- Created on 29 October 2013
(CNN) -- As a country, Turkey is often described as a bridge between Europe and Asia. On Tuesday, for the first time, the two continents will be officially connected by a multi-billion dollar underwater railway tunnel.
Turkey's Prime Minister Recep Tayyip Erdogan and President Abdullah Gul, Japanese Prime Minister Shinzo Abe, Romanian Prime Minister Victor Ponta and numerous transport and trade ministers gathered to inaugurate the giant rail system, on the country's republic day.
The Marmaray link, named by combining the Sea of Marmara with "ray," meaning rail in Turkish, is a part of $4.5 billion, 76-kilometer mega-project launched by the government in 2004.
Erdogan, speaking at the event, said the project "connects history and future, past and the future, as well as connecting continents, Marmaray connects people, nations and countries."
Its scale, along with designs for a third airport, a parallel canal for the Bosphorus river and a third suspension bridge, are seen as overly ambitious plans by Erdogan to build his legacy and hark back to days of the Ottoman Empire.
The bold project brings the dreams of Sultan Abdul Medjid, first outlined more than a century ago, to reality as the Turkish Republic celebrates its 90th anniversary.
It is finally being completed by Erdogan after he faced intense protests for the redevelopment plans of a central Istanbul park with Ottoman-era military barracks and a mosque. The 13.6 kilometer (8.5 miles) tunnel -- the deepest of its kind -- passes under the Bosphorus Strait, one of the busiest shipping arteries in the world.
The financial capital of Istanbul, with a population of nearly 15 million people, is often snarled with traffic, with some two million residents making the crossing between continents on a daily basis.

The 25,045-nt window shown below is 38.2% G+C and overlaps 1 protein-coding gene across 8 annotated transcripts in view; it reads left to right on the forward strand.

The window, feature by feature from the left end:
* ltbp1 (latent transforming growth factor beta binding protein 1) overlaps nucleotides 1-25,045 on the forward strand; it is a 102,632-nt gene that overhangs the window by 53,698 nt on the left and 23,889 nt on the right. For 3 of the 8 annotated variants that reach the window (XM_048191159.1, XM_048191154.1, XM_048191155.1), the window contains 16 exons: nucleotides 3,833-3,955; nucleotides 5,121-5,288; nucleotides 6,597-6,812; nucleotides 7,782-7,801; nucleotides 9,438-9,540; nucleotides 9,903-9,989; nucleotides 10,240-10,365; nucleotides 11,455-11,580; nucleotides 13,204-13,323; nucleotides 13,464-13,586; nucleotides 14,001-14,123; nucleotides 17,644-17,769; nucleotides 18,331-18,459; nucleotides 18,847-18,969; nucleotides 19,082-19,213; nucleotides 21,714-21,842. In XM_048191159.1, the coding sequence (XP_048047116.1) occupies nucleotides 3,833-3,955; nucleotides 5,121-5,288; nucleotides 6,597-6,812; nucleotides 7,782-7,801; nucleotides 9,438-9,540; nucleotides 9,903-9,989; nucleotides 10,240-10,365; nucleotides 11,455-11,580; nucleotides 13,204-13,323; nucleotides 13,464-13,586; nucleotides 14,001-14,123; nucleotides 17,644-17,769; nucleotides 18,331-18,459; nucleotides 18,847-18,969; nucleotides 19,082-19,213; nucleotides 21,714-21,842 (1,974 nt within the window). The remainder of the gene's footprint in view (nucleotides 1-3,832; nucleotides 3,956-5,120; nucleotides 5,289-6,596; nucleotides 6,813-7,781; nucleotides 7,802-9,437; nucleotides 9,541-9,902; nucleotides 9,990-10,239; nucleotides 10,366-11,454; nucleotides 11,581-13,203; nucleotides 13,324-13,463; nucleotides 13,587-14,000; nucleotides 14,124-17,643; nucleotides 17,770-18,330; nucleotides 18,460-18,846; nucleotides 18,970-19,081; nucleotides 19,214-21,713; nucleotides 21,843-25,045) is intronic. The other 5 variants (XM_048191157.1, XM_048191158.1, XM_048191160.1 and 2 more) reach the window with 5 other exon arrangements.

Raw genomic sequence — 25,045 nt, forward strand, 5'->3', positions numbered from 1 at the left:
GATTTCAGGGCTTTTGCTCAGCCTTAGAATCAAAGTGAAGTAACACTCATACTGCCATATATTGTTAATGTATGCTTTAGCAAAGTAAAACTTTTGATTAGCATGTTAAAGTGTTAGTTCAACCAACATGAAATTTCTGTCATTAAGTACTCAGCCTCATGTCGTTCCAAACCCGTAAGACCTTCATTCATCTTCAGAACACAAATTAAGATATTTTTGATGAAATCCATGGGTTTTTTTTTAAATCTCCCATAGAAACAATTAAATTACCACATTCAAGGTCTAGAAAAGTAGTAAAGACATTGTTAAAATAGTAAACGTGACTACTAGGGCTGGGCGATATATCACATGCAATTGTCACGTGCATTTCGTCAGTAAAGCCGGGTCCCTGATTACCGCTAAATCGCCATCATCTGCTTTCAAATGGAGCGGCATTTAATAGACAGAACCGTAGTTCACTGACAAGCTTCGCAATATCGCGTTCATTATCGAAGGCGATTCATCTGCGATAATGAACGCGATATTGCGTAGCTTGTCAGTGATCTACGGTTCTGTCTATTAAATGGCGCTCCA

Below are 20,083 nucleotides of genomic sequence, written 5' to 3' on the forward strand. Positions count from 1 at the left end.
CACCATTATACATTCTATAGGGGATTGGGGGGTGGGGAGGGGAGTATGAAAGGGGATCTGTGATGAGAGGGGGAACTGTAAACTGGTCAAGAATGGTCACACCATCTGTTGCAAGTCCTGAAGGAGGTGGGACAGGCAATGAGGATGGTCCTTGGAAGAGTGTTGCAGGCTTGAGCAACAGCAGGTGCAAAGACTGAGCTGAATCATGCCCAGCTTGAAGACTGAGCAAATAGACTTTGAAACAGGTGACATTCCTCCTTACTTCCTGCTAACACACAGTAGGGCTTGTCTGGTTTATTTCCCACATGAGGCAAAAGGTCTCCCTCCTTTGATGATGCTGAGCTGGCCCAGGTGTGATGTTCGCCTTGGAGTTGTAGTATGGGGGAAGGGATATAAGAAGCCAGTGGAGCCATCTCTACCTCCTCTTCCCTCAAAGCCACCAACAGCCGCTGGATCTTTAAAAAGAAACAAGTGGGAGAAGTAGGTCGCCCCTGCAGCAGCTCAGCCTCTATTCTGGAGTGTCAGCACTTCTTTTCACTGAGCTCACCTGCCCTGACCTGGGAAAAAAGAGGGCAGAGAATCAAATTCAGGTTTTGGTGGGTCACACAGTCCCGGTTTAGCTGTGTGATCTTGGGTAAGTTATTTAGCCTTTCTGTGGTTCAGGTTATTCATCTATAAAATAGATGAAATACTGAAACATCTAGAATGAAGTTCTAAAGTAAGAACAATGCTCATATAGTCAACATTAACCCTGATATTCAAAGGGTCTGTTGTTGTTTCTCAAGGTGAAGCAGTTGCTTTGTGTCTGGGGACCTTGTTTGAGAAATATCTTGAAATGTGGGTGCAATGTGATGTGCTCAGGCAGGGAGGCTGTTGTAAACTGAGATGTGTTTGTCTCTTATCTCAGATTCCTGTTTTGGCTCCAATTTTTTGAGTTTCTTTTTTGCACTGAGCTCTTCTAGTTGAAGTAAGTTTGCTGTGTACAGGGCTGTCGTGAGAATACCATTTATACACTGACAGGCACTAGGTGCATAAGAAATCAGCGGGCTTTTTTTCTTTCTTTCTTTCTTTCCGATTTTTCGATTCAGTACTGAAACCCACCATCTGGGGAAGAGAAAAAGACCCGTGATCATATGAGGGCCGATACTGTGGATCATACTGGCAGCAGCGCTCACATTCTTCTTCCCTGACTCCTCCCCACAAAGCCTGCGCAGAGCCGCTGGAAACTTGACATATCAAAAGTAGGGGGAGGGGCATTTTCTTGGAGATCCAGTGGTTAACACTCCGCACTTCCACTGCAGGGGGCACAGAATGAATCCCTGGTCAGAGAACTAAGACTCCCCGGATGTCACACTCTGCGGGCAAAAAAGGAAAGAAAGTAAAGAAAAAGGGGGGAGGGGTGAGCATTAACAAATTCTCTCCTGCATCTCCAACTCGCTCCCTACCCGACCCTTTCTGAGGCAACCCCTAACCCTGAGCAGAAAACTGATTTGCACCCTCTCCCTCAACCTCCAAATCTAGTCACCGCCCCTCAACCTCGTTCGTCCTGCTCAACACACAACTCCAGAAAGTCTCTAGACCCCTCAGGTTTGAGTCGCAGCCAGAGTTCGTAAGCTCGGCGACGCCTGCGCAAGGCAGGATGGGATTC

According to Erdogan, Marmaray "is not a project only for Istanbul Marmaray is a project for whole humanity."
The rail system, built by a Turkish-Japanese consortium, is expected to have a capacity of one and a half million people a day, connecting the two continents in about four minutes.
The Marmaray is being described as a vital link on the modern Silk Road, which will provide seamless rail transport from Turkey to China.
Turkey, under Erdogan, has looked east to tap emerging markets for growth. More than half its exports go to the European Union, and that slowdown has cut Turkey's annual growth in half after it peaked above 8% before the 2008-09 financial crisis.
Beyond the size of such an undertaking, digging for the Marmaray uncovered some 40 thousand artefacts and helped archaeologists trace Istanbul's history back 8,500 years, 2,500 more than ever believed before.
However the discoveries delayed the project for four years, which frustrated the prime minister who, analysts and businessmen say, wants to put a permanent imprint on Turkey's financial capital.